ORSZAG: Yes, we can trim Medicare spending. "More than 90 percent of all Medicare spending goes to treating the two-thirds of beneficiaries who suffer from more than one chronic health problem. Giving these people better care for the dollar is the key to increasing the value of the program overall...[I]f you’re wondering what the difference is between a Better Care hospital and an insurance plan, you’ve noticed something significant. The ACO concept blurs the line between providers and insurers; the Better Care approach destroys it. That is desirable, because it reflects a better alignment of incentives for providers to deliver higher-value care." Peter Orszag in Bloomberg.
FOURNIER: Why I'm getting sick of defending the Affordable Care Act. "Advocates for a strong executive branch, including me, have given the White House a pass on its rule-making authority, because implementing such a complicated law requires flexibility. But the law may be getting stretched to the point of breaking. Think of the ACA as a game of Jenga: Adjust one piece and the rest are affected; adjust too many and it falls. If not illegal, the changes are fueling suspicion among Obama-loathing conservatives, and confusion among the rest of us. Even the law's most fervent supporters are frustrated." Ron Fournier in NationalJournal.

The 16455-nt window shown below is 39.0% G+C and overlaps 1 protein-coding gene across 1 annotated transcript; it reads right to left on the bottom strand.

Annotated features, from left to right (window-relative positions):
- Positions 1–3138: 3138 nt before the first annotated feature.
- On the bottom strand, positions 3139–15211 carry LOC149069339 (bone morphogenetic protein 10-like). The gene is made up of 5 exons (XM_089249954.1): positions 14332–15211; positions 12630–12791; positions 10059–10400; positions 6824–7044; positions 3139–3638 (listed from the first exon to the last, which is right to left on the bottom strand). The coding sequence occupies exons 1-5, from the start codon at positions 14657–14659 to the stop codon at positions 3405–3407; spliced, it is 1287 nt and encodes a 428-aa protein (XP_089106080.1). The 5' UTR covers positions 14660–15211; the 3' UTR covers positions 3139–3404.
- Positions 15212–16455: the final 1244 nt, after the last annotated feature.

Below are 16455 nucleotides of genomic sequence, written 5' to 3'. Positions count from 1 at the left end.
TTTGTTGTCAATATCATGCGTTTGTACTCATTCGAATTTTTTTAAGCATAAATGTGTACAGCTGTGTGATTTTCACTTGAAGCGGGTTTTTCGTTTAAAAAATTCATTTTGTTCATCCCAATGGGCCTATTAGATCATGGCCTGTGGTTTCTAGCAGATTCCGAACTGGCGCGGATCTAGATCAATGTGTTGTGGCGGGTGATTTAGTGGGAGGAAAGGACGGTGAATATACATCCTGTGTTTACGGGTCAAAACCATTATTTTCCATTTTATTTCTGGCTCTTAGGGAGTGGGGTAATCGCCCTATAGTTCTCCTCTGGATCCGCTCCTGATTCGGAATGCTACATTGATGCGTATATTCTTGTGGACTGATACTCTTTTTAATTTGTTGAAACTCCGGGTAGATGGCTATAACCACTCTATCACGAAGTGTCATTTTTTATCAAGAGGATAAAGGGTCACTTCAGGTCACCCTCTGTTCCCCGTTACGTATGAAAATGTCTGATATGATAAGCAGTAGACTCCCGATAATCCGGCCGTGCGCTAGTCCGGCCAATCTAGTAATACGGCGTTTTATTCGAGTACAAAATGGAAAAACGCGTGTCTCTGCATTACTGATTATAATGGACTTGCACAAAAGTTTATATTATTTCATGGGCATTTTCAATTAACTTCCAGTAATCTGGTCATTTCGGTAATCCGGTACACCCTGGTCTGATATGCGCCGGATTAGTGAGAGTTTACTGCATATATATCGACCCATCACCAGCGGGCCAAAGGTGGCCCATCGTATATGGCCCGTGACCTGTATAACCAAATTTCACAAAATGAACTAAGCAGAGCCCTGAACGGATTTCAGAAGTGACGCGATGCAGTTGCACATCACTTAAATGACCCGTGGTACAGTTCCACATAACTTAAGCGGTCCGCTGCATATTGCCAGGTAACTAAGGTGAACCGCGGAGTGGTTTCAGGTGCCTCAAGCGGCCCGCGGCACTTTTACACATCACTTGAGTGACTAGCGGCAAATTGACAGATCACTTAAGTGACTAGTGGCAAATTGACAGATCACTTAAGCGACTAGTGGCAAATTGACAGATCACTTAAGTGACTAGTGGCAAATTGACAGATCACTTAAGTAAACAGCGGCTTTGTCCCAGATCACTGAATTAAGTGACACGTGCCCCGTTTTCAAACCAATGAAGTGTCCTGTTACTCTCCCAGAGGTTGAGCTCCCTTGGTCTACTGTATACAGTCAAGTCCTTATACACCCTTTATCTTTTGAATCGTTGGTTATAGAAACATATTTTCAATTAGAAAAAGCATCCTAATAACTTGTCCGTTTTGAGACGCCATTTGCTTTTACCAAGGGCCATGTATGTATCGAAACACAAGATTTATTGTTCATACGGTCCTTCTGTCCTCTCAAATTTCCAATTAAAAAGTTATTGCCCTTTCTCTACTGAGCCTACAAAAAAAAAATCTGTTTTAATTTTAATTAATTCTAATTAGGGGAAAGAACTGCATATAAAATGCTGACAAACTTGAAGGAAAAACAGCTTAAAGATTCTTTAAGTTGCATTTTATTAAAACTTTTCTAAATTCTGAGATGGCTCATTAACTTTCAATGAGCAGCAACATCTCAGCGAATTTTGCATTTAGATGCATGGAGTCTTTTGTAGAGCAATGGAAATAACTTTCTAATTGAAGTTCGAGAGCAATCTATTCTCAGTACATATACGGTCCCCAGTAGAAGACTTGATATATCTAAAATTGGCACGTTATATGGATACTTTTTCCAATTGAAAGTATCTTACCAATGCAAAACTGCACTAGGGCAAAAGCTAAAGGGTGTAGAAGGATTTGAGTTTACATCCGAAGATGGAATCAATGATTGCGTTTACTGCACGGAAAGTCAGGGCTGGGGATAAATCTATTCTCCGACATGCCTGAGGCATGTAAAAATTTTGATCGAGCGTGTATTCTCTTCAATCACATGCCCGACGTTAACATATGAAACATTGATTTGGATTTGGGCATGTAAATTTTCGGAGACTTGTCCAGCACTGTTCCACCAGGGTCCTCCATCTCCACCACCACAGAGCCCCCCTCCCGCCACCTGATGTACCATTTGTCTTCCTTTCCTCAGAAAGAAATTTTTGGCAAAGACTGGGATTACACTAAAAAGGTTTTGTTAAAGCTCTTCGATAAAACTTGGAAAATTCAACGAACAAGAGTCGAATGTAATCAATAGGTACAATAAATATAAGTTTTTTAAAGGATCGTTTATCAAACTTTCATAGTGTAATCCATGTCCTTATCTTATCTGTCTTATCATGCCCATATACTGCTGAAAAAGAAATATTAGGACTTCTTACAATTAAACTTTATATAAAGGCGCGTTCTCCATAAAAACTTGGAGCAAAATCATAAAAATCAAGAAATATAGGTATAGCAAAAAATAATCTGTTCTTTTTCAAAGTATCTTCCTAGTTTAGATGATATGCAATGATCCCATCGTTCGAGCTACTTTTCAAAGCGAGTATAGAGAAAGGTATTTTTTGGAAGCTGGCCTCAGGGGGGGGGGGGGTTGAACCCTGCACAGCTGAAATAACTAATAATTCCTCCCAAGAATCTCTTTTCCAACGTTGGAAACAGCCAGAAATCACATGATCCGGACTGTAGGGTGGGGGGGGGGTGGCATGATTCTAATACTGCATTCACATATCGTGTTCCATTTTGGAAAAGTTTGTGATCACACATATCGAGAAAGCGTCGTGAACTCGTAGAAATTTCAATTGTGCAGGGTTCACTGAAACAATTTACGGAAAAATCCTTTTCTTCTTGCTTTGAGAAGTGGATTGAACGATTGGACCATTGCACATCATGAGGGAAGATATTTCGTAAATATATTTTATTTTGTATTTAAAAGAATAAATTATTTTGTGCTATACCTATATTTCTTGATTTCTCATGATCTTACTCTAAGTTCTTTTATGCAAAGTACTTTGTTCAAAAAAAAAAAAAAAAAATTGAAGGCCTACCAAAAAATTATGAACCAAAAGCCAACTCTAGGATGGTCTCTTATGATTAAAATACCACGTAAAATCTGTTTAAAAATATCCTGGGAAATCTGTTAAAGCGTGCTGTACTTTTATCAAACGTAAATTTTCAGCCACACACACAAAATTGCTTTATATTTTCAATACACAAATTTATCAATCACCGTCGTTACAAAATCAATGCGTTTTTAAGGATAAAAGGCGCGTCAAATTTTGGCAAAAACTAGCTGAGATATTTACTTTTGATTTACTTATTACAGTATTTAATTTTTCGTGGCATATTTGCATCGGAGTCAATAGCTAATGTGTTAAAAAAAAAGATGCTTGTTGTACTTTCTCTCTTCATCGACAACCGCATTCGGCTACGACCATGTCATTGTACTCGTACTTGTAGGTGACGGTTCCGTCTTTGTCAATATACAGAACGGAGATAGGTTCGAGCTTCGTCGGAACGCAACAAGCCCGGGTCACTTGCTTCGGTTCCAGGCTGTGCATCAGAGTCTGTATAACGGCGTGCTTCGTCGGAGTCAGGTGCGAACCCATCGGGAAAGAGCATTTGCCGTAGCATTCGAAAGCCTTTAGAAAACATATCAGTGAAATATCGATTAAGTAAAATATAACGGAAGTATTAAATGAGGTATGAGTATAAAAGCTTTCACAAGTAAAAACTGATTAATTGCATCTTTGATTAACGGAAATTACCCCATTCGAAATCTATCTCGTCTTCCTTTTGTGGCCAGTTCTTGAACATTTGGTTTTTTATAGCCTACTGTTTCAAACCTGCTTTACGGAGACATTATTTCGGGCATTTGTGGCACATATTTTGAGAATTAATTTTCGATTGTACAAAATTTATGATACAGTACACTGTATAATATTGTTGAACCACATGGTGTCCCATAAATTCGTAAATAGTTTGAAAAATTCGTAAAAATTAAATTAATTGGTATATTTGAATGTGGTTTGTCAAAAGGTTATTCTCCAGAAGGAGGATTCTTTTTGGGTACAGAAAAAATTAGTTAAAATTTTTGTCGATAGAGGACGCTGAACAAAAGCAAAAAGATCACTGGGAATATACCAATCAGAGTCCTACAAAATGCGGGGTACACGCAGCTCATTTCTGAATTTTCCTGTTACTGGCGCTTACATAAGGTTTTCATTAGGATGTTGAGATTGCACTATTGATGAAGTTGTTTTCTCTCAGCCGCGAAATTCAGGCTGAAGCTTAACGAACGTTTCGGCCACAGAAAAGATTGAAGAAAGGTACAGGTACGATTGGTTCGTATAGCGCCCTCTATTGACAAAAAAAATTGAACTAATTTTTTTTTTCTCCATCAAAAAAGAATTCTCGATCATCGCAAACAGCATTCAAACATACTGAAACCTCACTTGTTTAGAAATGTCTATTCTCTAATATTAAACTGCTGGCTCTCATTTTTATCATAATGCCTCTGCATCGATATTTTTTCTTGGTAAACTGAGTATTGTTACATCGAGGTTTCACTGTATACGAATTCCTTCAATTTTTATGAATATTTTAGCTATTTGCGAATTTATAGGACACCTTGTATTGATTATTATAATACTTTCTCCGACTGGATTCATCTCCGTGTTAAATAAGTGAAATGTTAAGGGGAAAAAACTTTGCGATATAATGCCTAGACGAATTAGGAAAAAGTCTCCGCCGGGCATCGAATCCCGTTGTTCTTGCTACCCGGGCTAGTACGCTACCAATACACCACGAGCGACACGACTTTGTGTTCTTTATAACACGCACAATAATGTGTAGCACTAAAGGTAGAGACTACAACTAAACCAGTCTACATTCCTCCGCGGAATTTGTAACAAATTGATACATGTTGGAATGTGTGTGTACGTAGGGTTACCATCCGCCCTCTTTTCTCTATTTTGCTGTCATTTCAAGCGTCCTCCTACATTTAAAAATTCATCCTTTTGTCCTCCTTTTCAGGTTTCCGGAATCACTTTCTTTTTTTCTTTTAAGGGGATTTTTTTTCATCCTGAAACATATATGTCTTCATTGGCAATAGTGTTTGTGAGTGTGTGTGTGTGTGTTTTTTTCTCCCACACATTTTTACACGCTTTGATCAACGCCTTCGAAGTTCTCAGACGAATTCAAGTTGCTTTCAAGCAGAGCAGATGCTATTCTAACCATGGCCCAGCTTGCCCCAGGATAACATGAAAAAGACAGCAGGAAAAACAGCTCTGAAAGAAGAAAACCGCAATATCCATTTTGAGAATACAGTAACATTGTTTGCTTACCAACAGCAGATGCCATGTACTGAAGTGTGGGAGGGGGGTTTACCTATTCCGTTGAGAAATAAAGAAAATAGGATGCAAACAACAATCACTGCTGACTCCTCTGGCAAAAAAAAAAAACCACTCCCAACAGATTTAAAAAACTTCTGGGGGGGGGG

Conan O'Brien interlude: Undercover at a focus group.
2. Yellen's steady hand
Yellen, pledging continuity at Fed, sees economy strengthening. "Janet L. Yellen, the new chairwoman of the Federal Reserve, told Congress Tuesday the central bank maintained its optimistic view of the economy and its determination to retreat slowly from its stimulus campaign. Ms. Yellen’s first public remarks as chairwoman were hard to distinguish from the final public remarks of her predecessor, Ben S. Bernanke. She told members of the House Financial Services Committee that she was not seeking to change the Fed’s course." Binyamin Appelbaum in The New York Times.
New Fed chief Janet Yellen: Job market recovery ‘far from complete’. "Federal Reserve Chair Janet Yellen on Tuesday called the recovery in the labor market “far from complete,” emphasizing the high numbers of long-term unemployed and part-time workers...But she said joblessness remains too high. She pointed out that an “unusually large fraction” of workers have been unemployed for six months or longer. She also said too many people are forced to work part time when they would prefer full-time positions. “These observations underscore the importance of considering more than the unemployment rate when evaluating the condition of the U.S. labor market,” Yellen said." Ylan Q. Mui in The Washington Post.
Liveblog: Yellen's first testimony as Fed chair. The New York Times.